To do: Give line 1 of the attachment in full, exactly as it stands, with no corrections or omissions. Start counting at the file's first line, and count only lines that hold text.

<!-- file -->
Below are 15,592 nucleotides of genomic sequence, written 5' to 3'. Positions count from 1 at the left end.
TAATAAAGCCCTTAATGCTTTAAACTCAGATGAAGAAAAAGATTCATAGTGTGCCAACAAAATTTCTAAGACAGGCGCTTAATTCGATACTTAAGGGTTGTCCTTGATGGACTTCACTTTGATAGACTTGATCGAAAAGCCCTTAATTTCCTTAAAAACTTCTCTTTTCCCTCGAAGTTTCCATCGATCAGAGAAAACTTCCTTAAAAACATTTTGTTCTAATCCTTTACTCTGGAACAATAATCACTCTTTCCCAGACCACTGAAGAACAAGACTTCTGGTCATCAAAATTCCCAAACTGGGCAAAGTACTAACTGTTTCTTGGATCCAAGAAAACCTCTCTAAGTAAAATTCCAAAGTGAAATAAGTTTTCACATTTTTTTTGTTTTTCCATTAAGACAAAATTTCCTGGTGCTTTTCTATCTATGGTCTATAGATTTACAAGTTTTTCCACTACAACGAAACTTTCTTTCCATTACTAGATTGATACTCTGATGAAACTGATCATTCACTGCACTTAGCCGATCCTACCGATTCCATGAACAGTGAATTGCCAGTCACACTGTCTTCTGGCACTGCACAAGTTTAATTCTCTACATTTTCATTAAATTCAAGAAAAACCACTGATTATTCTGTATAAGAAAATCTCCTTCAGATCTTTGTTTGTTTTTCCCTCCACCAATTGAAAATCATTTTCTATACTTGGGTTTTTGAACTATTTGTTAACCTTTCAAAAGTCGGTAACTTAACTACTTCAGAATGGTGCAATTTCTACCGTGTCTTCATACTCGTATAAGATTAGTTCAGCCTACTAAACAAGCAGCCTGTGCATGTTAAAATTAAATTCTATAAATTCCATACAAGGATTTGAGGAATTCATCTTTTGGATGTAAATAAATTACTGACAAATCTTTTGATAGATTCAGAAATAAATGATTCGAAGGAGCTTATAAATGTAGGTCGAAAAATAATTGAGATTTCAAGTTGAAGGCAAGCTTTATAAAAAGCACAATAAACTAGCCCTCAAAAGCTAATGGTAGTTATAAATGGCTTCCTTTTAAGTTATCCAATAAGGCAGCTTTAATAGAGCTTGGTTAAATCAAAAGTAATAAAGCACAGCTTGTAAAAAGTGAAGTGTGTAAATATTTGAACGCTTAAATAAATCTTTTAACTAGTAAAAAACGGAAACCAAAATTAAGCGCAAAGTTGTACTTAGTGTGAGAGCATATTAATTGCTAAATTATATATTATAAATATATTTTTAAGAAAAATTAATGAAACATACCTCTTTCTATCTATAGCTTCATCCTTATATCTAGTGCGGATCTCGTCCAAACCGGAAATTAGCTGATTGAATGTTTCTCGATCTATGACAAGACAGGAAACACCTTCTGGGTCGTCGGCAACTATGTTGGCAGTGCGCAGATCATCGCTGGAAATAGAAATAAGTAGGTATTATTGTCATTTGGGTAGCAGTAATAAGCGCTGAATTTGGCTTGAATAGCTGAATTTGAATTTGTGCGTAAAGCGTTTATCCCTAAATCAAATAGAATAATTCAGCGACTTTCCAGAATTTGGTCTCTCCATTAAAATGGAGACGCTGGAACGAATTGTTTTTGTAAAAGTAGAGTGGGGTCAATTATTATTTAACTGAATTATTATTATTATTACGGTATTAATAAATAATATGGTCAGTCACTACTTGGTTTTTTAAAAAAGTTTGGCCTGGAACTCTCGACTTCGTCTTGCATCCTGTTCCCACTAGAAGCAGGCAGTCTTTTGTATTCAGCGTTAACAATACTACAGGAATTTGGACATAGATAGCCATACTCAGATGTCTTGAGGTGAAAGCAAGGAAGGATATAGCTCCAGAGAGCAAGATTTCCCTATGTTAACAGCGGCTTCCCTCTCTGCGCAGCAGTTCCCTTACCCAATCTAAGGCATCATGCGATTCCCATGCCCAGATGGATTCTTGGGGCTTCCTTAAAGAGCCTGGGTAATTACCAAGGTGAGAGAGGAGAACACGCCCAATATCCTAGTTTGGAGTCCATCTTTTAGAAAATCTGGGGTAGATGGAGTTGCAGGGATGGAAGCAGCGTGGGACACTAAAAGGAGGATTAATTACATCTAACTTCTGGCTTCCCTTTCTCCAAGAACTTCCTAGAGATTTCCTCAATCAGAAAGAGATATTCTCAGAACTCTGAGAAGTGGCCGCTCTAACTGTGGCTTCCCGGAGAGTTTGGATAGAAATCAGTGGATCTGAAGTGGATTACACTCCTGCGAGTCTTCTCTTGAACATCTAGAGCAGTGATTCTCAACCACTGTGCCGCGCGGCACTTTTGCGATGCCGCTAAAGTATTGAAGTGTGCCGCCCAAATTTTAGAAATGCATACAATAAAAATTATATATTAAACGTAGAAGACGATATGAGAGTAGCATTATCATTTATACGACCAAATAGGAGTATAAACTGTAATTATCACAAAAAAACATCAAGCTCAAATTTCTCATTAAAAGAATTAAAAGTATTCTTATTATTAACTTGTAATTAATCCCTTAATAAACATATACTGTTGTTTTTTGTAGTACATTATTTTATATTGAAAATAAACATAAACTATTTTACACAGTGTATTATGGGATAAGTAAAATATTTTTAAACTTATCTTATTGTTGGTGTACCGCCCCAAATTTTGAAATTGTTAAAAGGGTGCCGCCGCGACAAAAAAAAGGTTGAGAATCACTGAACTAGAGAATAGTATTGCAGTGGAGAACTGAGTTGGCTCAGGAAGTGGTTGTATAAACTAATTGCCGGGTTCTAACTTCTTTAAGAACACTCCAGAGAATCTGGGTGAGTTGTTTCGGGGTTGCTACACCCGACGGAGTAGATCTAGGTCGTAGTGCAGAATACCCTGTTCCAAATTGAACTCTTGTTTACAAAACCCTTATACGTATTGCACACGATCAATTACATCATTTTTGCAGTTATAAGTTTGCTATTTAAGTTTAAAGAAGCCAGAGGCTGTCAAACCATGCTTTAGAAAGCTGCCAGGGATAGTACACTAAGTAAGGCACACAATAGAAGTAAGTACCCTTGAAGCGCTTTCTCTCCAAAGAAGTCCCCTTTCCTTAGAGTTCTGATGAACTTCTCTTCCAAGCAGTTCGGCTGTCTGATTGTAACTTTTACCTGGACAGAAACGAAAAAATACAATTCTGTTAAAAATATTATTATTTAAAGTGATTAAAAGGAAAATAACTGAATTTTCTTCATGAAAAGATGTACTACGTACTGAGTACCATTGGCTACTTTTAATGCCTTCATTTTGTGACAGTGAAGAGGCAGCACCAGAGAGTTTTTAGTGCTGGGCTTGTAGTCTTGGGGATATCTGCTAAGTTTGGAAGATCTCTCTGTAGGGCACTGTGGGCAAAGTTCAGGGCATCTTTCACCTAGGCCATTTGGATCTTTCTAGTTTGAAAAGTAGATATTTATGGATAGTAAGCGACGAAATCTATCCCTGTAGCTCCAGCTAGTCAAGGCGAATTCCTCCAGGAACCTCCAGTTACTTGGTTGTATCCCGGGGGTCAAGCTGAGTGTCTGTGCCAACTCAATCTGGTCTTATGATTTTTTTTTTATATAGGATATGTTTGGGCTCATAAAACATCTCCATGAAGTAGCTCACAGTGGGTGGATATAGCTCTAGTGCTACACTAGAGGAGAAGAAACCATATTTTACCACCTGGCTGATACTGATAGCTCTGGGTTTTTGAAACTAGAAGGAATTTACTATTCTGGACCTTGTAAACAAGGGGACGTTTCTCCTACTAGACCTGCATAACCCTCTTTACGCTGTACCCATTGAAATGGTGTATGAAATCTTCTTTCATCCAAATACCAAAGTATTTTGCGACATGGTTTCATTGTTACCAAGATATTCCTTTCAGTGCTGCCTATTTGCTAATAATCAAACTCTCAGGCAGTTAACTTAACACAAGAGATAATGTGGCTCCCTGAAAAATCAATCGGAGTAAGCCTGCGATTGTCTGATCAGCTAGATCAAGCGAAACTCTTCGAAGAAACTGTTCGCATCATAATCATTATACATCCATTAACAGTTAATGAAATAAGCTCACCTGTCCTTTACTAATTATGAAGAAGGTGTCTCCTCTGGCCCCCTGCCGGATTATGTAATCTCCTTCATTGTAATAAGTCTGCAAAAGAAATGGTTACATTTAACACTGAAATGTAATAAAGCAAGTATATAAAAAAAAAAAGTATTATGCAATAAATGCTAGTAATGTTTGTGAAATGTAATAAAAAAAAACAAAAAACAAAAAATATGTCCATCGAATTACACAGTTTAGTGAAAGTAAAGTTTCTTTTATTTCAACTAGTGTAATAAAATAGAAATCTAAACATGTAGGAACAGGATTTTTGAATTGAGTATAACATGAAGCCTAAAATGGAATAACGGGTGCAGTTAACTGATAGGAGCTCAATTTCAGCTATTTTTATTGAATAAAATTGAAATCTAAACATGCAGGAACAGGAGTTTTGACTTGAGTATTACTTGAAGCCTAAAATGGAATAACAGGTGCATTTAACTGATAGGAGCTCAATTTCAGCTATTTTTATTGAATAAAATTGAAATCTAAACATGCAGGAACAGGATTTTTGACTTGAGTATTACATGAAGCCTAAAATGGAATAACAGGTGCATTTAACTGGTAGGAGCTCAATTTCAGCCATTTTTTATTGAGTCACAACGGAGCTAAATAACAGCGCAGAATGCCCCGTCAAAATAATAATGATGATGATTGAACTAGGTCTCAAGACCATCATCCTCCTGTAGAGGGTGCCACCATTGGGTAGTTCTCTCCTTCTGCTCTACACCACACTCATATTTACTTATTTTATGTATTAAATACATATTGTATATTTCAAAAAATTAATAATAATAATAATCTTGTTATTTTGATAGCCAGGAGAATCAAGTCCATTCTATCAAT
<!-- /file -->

Below are 15,592 nucleotides of genomic sequence, written 5' to 3'. Positions count from 1 at the left end.